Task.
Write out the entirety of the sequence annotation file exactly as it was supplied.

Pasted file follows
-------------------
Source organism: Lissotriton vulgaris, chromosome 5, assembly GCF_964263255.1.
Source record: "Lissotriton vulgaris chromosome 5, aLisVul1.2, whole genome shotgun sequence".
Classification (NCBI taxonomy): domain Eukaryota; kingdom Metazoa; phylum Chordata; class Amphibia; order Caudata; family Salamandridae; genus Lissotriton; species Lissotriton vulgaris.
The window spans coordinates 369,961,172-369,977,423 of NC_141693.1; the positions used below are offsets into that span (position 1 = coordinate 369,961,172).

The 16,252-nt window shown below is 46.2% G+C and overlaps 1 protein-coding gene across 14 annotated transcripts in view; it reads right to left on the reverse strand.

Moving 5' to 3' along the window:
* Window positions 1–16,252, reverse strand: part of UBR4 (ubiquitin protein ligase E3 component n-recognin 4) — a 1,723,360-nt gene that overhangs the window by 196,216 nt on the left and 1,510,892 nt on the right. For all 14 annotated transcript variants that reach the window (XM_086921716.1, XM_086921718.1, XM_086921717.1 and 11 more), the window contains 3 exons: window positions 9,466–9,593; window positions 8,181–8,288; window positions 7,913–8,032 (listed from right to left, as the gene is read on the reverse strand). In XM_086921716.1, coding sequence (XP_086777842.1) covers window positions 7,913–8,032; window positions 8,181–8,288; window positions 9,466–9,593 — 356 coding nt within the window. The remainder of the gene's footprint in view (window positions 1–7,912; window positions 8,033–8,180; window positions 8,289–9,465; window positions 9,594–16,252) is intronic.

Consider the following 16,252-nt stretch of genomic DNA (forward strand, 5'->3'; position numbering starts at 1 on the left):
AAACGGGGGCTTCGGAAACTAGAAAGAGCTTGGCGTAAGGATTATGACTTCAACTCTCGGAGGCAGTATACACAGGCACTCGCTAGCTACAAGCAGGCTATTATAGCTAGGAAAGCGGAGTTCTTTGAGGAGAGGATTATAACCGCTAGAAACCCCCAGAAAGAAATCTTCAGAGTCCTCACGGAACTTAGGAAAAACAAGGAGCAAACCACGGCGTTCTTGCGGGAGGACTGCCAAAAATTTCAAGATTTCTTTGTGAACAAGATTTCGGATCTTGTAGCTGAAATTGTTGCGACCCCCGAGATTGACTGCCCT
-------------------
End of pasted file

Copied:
Source organism: Lissotriton vulgaris, chromosome 5, assembly GCF_964263255.1.
Source record: "Lissotriton vulgaris chromosome 5, aLisVul1.2, whole genome shotgun sequence".
Classification (NCBI taxonomy): domain Eukaryota; kingdom Metazoa; phylum Chordata; class Amphibia; order Caudata; family Salamandridae; genus Lissotriton; species Lissotriton vulgaris.
The window spans coordinates 369,961,172-369,977,423 of NC_141693.1; the positions used below are offsets into that span (position 1 = coordinate 369,961,172).

The 16,252-nt window shown below is 46.2% G+C and overlaps 1 protein-coding gene across 14 annotated transcripts in view; it reads right to left on the reverse strand.

Moving 5' to 3' along the window:
* Window positions 1–16,252, reverse strand: part of UBR4 (ubiquitin protein ligase E3 component n-recognin 4) — a 1,723,360-nt gene that overhangs the window by 196,216 nt on the left and 1,510,892 nt on the right. For all 14 annotated transcript variants that reach the window (XM_086921716.1, XM_086921718.1, XM_086921717.1 and 11 more), the window contains 3 exons: window positions 9,466–9,593; window positions 8,181–8,288; window positions 7,913–8,032 (listed from right to left, as the gene is read on the reverse strand). In XM_086921716.1, coding sequence (XP_086777842.1) covers window positions 7,913–8,032; window positions 8,181–8,288; window positions 9,466–9,593 — 356 coding nt within the window. The remainder of the gene's footprint in view (window positions 1–7,912; window positions 8,033–8,180; window positions 8,289–9,465; window positions 9,594–16,252) is intronic.

Consider the following 16,252-nt stretch of genomic DNA (forward strand, 5'->3'; position numbering starts at 1 on the left):
AAACGGGGGCTTCGGAAACTAGAAAGAGCTTGGCGTAAGGATTATGACTTCAACTCTCGGAGGCAGTATACACAGGCACTCGCTAGCTACAAGCAGGCTATTATAGCTAGGAAAGCGGAGTTCTTTGAGGAGAGGATTATAACCGCTAGAAACCCCCAGAAAGAAATCTTCAGAGTCCTCACGGAACTTAGGAAAAACAAGGAGCAAACCACGGCGTTCTTGCGGGAGGACTGCCAAAAATTTCAAGATTTCTTTGTGAACAAGATTTCGGATCTTGTAGCTGAAATTGTTGCGACCCCCGAGATTGACTGCCCT